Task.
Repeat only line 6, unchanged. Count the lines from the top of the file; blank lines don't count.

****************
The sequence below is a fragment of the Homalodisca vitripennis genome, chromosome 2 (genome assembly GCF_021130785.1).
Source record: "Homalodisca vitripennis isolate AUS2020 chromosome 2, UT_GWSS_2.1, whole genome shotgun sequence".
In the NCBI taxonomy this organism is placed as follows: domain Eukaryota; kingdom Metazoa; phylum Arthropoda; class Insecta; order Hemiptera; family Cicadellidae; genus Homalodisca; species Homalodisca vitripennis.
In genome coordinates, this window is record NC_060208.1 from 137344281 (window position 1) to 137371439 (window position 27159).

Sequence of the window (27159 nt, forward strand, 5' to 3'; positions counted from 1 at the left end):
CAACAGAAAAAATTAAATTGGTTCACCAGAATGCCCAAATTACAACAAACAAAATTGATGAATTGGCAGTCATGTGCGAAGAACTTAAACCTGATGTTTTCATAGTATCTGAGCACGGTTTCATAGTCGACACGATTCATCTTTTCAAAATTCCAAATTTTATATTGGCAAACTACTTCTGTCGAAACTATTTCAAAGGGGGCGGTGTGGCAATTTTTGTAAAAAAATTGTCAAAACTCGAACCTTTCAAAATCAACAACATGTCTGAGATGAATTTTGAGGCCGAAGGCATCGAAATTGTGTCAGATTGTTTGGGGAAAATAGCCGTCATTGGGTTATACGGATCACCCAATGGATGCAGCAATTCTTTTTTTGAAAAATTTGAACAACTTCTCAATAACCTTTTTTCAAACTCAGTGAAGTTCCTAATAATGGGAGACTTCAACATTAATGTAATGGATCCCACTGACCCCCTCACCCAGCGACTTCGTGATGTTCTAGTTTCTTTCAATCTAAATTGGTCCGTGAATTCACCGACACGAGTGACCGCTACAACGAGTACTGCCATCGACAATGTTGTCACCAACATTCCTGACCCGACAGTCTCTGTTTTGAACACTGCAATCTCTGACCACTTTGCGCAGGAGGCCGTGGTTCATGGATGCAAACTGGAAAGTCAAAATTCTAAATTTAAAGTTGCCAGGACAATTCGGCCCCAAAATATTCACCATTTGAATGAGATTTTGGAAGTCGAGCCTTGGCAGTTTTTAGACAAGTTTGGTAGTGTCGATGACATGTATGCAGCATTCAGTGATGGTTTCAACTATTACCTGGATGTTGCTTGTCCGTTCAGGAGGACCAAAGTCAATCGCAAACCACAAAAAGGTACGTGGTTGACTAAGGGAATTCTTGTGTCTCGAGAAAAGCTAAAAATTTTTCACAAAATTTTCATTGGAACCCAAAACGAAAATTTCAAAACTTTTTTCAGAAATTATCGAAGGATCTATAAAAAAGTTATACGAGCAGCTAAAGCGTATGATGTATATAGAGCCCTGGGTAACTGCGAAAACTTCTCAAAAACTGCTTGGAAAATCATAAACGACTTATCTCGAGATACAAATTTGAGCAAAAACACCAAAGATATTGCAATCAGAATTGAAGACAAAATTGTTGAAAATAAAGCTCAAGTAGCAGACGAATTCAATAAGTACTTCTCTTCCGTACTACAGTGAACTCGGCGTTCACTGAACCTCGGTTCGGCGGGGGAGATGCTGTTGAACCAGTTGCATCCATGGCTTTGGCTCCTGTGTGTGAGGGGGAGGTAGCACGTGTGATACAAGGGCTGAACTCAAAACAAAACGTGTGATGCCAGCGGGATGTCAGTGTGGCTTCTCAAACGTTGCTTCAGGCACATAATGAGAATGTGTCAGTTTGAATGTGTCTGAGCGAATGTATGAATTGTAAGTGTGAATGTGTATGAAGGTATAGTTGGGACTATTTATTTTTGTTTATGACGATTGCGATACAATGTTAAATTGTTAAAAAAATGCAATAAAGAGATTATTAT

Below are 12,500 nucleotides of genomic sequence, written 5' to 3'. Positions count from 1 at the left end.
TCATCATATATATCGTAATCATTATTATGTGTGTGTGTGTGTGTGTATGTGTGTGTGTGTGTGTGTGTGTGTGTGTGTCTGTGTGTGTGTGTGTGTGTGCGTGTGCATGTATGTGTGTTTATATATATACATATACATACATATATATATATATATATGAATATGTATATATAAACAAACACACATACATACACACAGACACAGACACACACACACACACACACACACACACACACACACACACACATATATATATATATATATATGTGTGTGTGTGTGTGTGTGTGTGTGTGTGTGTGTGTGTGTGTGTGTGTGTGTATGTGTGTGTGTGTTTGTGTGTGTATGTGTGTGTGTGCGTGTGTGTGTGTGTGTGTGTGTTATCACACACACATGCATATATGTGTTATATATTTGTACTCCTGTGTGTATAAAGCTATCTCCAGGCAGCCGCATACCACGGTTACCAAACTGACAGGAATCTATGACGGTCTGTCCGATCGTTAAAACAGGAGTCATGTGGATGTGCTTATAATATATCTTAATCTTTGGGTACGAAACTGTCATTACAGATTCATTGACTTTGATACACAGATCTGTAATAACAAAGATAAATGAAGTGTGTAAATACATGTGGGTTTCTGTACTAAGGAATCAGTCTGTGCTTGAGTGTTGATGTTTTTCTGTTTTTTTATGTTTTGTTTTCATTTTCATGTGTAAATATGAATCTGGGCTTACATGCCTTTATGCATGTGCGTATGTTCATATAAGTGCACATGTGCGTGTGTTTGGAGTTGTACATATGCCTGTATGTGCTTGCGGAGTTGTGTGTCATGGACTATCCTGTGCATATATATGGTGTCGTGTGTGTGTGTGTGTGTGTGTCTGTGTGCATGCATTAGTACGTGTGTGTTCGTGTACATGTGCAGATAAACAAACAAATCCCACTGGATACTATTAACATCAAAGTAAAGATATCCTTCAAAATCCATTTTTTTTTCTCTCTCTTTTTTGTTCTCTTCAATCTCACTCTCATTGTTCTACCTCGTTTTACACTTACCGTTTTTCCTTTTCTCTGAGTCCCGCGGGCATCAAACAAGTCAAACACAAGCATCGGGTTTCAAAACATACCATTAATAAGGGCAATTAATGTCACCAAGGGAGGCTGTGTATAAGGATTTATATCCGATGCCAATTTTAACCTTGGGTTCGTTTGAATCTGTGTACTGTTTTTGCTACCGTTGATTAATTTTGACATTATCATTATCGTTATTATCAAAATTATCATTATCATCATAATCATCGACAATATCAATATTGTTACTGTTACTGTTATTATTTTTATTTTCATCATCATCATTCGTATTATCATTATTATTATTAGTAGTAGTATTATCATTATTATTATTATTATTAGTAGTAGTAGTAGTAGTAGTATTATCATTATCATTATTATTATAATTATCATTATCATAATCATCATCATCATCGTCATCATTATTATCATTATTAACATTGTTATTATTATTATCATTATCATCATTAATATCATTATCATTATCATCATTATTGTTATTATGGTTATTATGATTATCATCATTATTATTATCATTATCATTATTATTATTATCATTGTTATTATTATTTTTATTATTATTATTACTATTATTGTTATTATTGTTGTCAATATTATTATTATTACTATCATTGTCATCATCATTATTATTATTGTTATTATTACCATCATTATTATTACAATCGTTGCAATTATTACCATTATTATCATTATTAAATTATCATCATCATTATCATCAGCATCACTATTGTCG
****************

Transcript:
CAACAGAAAAAATTAAATTGGTTCACCAGAATGCCCAAATTACAACAAACAAAATTGATGAATTGGCAGTCATGTGCGAAGAACTTAAACCTGATGTTTTCATAGTATCTGAGCACGGTTTCATAGTCGACACGATTCATCTTTTCAAAATTCCAAATTTTATATTGGCAAACTACTTCTGTCGAAACTATTTCAAAGGGGGCGGTGTGGCAATTTTTGTAAAAAAATTGTCAAAACTCGAACCTTTCAAAATCAACAACATGTCTGAGATGAATTTTGAGGCCGAAGGCATCGAAATTGTGTCAGATTGTTTGGGGAAAATAGCCGTCATTGGGTTATACGGATCACCCAATGGATGCAGCAATTCTTTTTTTGAAAAATTTGAACAACTTCTCAATAACCTTTTTTCAAACTCAGTGAAGTTCCTAATAATGGGAGACTTCAACATTAATGTAATGGATCCCACTGACCCCCTCACCCAGCGACTTCGTGATGTTCTAGTTTCTTTCAATCTAAATTGGTCCGTGAATTCACCGACACGAGTGACCGCTACAACGAGTACTGCCATCGACAATGTTGTCACCAACATTCCTGACCCGACAGTCTCTGTTTTGAACACTGCAATCTCTGACCACTTTGCGCAGGAGGCCGTGGTTCATGGATGCAAACTGGAAAGTCAAAATTCTAAATTTAAAGTTGCCAGGACAATTCGGCCCCAAAATATTCACCATTTGAATGAGATTTTGGAAGTCGAGCCTTGGCAGTTTTTAGACAAGTTTGGTAGTGTCGATGACATGTATGCAGCATTCAGTGATGGTTTCAACTATTACCTGGATGTTGCTTGTCCGTTCAGGAGGACCAAAGTCAATCGCAAACCACAAAAAGGTACGTGGTTGACTAAGGGAATTCTTGTGTCTCGAGAAAAGCTAAAAATTTTTCACAAAATTTTCATTGGAACCCAAAACGAAAATTTCAAAACTTTTTTCAGAAATTATCGAAGGATCTATAAAAAAGTTATACGAGCAGCTAAAGCGTATGATGTATATAGAGCCCTGGGTAACTGCGAAAACTTCTCAAAAACTGCTTGGAAAATCATAAACGACTTATCTCGAGATACAAATTTGAGCAAAAACACCAAAGATATTGCAATCAGAATTGAAGACAAAATTGTTGAAAATAAAGCTCAAGTAGCAGACGAATTCAATAAGTACTTCTCTTCCGTACTACAGTGAACTCGGCGTTCACTGAACCTCGGTTCGGCGGGGGAGATGCTGTTGAACCAGTTGCATCCATGGCTTTGGCTCCTGTGTGTGAGGGGGAGGTAGCACGTGTGATACAAGGGCTGAACTCAAAACAAAACGTGTGATGCCAGCGGGATGTCAGTGTGGCTTCTCAAACGTTGCTTCAGGCACATAATGAGAATGTGTCAGTTTGAATGTGTCTGAGCGAATGTATGAATTGTAAGTGTGAATGTGTATGAAGGTATAGTTGGGACTATTTATTTTTGTTTATGACGATTGCGATACAATGTTAAATTGTTAAAAAAATGCAATAAAGAGATTATTAT